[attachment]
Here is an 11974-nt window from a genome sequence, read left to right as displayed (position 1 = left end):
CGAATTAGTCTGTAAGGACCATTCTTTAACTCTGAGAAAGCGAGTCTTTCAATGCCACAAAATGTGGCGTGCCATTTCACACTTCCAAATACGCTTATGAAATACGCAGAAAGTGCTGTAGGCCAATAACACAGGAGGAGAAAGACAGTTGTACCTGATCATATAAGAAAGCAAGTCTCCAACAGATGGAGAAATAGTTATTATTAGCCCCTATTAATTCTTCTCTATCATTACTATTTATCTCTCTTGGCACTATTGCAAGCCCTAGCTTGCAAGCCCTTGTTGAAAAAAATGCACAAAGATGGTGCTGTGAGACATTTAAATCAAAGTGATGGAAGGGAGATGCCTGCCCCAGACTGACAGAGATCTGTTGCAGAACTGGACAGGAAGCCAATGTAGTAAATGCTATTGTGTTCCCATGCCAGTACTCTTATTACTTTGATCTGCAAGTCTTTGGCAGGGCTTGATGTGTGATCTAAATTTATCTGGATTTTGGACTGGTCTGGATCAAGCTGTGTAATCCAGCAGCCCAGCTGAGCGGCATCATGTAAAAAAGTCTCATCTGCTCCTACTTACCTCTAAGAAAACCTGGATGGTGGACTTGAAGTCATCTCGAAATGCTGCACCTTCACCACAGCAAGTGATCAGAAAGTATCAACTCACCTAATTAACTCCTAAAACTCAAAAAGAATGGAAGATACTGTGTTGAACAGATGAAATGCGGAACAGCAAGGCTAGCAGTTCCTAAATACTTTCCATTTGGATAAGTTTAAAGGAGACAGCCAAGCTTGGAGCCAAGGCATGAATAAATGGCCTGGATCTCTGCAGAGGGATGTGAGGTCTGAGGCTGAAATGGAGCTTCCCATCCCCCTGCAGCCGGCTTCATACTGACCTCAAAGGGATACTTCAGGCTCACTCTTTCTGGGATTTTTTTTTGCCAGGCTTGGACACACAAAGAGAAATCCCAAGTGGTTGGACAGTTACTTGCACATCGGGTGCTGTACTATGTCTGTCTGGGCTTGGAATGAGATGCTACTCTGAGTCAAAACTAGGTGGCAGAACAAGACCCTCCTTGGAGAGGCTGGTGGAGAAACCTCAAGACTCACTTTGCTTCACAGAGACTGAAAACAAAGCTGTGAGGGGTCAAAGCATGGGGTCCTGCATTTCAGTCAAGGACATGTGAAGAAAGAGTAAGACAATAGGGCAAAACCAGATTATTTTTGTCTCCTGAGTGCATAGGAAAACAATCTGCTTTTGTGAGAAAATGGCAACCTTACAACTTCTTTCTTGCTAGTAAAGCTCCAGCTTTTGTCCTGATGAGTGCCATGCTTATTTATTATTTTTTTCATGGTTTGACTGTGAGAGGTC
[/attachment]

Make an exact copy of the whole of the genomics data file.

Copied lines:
Here is an 11974-nt window from a genome sequence, read left to right as displayed (position 1 = left end):
CGAATTAGTCTGTAAGGACCATTCTTTAACTCTGAGAAAGCGAGTCTTTCAATGCCACAAAATGTGGCGTGCCATTTCACACTTCCAAATACGCTTATGAAATACGCAGAAAGTGCTGTAGGCCAATAACACAGGAGGAGAAAGACAGTTGTACCTGATCATATAAGAAAGCAAGTCTCCAACAGATGGAGAAATAGTTATTATTAGCCCCTATTAATTCTTCTCTATCATTACTATTTATCTCTCTTGGCACTATTGCAAGCCCTAGCTTGCAAGCCCTTGTTGAAAAAAATGCACAAAGATGGTGCTGTGAGACATTTAAATCAAAGTGATGGAAGGGAGATGCCTGCCCCAGACTGACAGAGATCTGTTGCAGAACTGGACAGGAAGCCAATGTAGTAAATGCTATTGTGTTCCCATGCCAGTACTCTTATTACTTTGATCTGCAAGTCTTTGGCAGGGCTTGATGTGTGATCTAAATTTATCTGGATTTTGGACTGGTCTGGATCAAGCTGTGTAATCCAGCAGCCCAGCTGAGCGGCATCATGTAAAAAAGTCTCATCTGCTCCTACTTACCTCTAAGAAAACCTGGATGGTGGACTTGAAGTCATCTCGAAATGCTGCACCTTCACCACAGCAAGTGATCAGAAAGTATCAACTCACCTAATTAACTCCTAAAACTCAAAAAGAATGGAAGATACTGTGTTGAACAGATGAAATGCGGAACAGCAAGGCTAGCAGTTCCTAAATACTTTCCATTTGGATAAGTTTAAAGGAGACAGCCAAGCTTGGAGCCAAGGCATGAATAAATGGCCTGGATCTCTGCAGAGGGATGTGAGGTCTGAGGCTGAAATGGAGCTTCCCATCCCCCTGCAGCCGGCTTCATACTGACCTCAAAGGGATACTTCAGGCTCACTCTTTCTGGGATTTTTTTTTGCCAGGCTTGGACACACAAAGAGAAATCCCAAGTGGTTGGACAGTTACTTGCACATCGGGTGCTGTACTATGTCTGTCTGGGCTTGGAATGAGATGCTACTCTGAGTCAAAACTAGGTGGCAGAACAAGACCCTCCTTGGAGAGGCTGGTGGAGAAACCTCAAGACTCACTTTGCTTCACAGAGACTGAAAACAAAGCTGTGAGGGGTCAAAGCATGGGGTCCTGCATTTCAGTCAAGGACATGTGAAGAAAGAGTAAGACAATAGGGCAAAACCAGATTATTTTTGTCTCCTGAGTGCATAGGAAAACAATCTGCTTTTGTGAGAAAATGGCAACCTTACAACTTCTTTCTTGCTAGTAAAGCTCCAGCTTTTGTCCTGATGAGTGCCATGCTTATTTATTATTTTTTTCATGGTTTGACTGTGAGAGGTC